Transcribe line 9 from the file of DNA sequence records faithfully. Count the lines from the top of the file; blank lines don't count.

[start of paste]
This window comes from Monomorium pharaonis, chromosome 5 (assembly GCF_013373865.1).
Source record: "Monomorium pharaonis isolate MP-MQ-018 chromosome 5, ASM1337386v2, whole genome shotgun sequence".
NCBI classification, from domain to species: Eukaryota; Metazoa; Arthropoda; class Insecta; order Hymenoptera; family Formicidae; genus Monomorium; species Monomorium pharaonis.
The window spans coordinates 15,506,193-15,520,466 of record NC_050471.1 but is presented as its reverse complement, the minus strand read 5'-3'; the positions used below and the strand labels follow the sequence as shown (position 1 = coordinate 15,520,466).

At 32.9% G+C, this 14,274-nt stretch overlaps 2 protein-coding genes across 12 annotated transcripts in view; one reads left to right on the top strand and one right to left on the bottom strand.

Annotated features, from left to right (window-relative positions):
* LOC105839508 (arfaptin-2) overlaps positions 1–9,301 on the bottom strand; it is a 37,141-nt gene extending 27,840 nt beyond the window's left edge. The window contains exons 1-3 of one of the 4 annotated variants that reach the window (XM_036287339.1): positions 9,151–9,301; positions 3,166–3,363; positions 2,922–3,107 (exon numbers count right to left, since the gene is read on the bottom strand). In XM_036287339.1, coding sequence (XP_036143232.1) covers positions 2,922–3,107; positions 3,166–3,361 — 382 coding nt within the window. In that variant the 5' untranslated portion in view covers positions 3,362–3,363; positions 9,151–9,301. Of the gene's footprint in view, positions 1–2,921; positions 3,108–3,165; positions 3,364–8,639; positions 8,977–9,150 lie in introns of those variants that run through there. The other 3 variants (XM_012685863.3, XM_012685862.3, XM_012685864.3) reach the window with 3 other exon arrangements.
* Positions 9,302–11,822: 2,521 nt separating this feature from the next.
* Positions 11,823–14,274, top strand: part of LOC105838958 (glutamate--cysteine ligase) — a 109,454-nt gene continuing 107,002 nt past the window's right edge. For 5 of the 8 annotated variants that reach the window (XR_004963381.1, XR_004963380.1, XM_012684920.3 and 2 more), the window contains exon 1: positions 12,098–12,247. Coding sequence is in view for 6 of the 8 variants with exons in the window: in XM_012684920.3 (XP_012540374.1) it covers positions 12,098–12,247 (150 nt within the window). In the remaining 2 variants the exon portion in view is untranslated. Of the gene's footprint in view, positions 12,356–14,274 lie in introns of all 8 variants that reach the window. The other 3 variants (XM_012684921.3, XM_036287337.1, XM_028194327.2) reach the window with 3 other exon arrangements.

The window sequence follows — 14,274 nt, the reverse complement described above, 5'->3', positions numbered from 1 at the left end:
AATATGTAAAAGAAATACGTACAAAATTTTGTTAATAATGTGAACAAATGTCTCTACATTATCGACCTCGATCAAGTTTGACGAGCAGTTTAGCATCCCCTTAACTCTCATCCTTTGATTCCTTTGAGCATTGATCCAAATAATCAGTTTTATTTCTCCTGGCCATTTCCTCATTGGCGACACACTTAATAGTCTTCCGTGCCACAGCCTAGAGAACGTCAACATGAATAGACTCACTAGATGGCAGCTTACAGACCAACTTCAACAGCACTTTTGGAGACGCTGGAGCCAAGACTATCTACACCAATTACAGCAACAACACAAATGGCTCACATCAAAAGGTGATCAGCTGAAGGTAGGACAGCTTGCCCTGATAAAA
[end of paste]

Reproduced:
* Positions 11,823–14,274, top strand: part of LOC105838958 (glutamate--cysteine ligase) — a 109,454-nt gene continuing 107,002 nt past the window's right edge. For 5 of the 8 annotated variants that reach the window (XR_004963381.1, XR_004963380.1, XM_012684920.3 and 2 more), the window contains exon 1: positions 12,098–12,247. Coding sequence is in view for 6 of the 8 variants with exons in the window: in XM_012684920.3 (XP_012540374.1) it covers positions 12,098–12,247 (150 nt within the window). In the remaining 2 variants the exon portion in view is untranslated. Of the gene's footprint in view, positions 12,356–14,274 lie in introns of all 8 variants that reach the window. The other 3 variants (XM_012684921.3, XM_036287337.1, XM_028194327.2) reach the window with 3 other exon arrangements.